Decline in homeownership among older people leaves them susceptible to rent hikes.
News Story (NATIONAL)
Jennifer Levitz, Laura Kusisto
Wall Street Journal (WSJ)
March 31, 2016
READ THE FULL STORY HERE
Tags: Housing: Affordability, Housing: Eviction
Organizations mentioned/involved: Community Legal Services in East Palo Alto (CLSEPA)
More than 6.1 million people age 65 and older rented their primary residences in 2014, up 29% from 2001, according to Harvard University’s Joint Center for Housing Studies. While the 79% homeownership rate for people 65 and older is the highest of any age group, the rate is down significantly since the housing boom, when homeownership among seniors peaked at nearly 82%. Many seniors who lost homes in the housing crash will be renting for the rest of their lives, because they have less time than younger households to recover financially.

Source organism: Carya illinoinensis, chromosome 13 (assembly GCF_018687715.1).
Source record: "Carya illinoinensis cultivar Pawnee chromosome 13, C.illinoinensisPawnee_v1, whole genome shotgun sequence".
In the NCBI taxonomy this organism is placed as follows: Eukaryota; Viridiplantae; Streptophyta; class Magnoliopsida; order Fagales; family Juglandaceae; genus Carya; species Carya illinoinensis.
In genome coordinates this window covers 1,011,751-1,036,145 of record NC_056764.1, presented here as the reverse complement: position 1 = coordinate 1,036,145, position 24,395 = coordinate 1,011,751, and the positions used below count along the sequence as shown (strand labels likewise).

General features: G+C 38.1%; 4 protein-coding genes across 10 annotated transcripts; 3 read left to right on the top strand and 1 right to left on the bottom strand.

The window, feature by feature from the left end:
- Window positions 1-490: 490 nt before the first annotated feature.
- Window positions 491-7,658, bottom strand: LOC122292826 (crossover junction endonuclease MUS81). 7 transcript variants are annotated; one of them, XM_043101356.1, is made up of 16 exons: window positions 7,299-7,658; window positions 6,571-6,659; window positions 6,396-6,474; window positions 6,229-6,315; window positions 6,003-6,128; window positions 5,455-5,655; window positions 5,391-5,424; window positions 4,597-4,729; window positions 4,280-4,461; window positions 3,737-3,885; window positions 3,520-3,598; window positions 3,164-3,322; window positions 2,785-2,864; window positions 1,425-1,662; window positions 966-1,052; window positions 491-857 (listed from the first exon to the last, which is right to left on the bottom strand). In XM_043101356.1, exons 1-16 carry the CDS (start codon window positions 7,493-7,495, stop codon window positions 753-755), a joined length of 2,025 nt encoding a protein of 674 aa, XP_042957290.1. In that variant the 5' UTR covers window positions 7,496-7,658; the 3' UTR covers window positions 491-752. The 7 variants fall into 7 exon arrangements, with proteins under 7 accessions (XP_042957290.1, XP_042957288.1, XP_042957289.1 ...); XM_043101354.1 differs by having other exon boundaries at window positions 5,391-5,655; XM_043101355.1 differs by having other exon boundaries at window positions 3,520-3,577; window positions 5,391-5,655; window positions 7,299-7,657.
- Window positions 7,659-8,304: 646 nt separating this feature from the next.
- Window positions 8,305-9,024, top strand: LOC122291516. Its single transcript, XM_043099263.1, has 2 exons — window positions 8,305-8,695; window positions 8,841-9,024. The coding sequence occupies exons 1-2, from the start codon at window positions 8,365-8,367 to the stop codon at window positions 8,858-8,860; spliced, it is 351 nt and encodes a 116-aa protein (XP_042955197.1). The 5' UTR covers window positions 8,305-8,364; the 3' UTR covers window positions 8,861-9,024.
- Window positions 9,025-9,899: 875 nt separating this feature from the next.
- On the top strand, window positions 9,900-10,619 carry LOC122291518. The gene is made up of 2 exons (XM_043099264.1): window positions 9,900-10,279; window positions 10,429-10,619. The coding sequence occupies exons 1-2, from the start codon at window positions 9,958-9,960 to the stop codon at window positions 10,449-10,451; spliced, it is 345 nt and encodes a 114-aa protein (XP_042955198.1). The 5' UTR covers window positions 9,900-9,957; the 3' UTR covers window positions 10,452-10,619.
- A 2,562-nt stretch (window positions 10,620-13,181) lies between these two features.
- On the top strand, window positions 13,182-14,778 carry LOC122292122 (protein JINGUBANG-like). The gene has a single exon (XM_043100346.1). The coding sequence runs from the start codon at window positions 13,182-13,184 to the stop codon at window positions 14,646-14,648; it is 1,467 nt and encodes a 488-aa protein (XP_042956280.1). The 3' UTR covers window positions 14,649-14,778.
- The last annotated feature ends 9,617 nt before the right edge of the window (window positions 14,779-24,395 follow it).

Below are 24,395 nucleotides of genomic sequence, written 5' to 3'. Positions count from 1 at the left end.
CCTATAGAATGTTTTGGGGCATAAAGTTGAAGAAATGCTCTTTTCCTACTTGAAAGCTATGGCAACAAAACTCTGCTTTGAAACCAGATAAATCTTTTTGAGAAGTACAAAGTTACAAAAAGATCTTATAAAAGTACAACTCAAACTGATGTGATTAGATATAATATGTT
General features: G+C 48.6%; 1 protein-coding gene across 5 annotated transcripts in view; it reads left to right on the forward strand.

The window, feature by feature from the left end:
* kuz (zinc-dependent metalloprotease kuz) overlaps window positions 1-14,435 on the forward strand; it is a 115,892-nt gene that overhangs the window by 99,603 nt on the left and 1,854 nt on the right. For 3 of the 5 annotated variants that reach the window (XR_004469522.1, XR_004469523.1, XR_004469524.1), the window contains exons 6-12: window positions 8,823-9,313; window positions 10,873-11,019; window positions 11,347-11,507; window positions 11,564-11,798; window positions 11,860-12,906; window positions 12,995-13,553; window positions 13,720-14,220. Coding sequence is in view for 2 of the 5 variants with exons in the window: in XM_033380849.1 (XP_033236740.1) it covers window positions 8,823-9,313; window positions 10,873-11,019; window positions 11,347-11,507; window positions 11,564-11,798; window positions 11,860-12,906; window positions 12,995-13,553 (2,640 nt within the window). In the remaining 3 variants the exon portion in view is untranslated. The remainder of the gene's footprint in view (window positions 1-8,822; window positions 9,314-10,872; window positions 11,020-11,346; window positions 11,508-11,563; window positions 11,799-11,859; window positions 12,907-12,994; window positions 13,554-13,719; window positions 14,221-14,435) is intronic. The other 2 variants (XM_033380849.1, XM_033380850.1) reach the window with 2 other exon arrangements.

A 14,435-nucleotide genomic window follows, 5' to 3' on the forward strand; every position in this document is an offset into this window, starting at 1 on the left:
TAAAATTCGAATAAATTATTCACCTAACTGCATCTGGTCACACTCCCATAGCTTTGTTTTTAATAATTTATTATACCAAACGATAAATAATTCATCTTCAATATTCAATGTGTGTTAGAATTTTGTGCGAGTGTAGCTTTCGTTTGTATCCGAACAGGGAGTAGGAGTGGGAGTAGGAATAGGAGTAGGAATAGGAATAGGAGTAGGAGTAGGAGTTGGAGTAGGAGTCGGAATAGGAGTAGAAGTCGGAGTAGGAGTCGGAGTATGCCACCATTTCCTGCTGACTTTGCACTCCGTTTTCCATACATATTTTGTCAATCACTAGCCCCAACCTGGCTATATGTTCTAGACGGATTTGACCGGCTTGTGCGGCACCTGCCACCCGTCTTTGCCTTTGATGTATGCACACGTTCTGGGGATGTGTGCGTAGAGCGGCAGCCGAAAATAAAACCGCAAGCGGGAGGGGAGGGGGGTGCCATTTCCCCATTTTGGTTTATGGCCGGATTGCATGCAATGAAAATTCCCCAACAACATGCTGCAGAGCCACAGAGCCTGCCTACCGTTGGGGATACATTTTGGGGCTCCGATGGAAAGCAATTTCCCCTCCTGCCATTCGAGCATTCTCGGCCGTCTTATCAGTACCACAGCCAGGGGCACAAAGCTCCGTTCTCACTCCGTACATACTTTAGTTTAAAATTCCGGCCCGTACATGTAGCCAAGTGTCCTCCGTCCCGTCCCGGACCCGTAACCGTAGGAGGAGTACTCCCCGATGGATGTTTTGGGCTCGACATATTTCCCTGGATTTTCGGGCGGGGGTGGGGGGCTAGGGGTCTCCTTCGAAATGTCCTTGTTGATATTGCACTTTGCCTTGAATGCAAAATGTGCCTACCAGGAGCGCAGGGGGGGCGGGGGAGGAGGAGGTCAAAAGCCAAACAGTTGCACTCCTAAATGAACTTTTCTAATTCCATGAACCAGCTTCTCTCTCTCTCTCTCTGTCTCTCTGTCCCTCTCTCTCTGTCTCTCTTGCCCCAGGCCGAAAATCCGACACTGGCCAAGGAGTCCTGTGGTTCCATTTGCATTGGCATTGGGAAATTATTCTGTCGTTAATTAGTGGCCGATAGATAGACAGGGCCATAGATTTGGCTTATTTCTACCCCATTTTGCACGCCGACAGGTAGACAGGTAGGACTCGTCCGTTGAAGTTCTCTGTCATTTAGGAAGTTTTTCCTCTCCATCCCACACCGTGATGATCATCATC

With fewer seniors owning homes and having fixed mortgage payments, they have become susceptible to rent increases, particularly in high-demand areas. In San Mateo County, just south of San Francisco, where Ms. Plymale lives, more than 54,000 new jobs have been created since 2010, but only about 2,100 new housing units have been built in that time, according to the county. In the past four years, monthly rent for two-bedroom apartments in highly marketable multifamily buildings surged nearly 52%, to an average topping $2,800.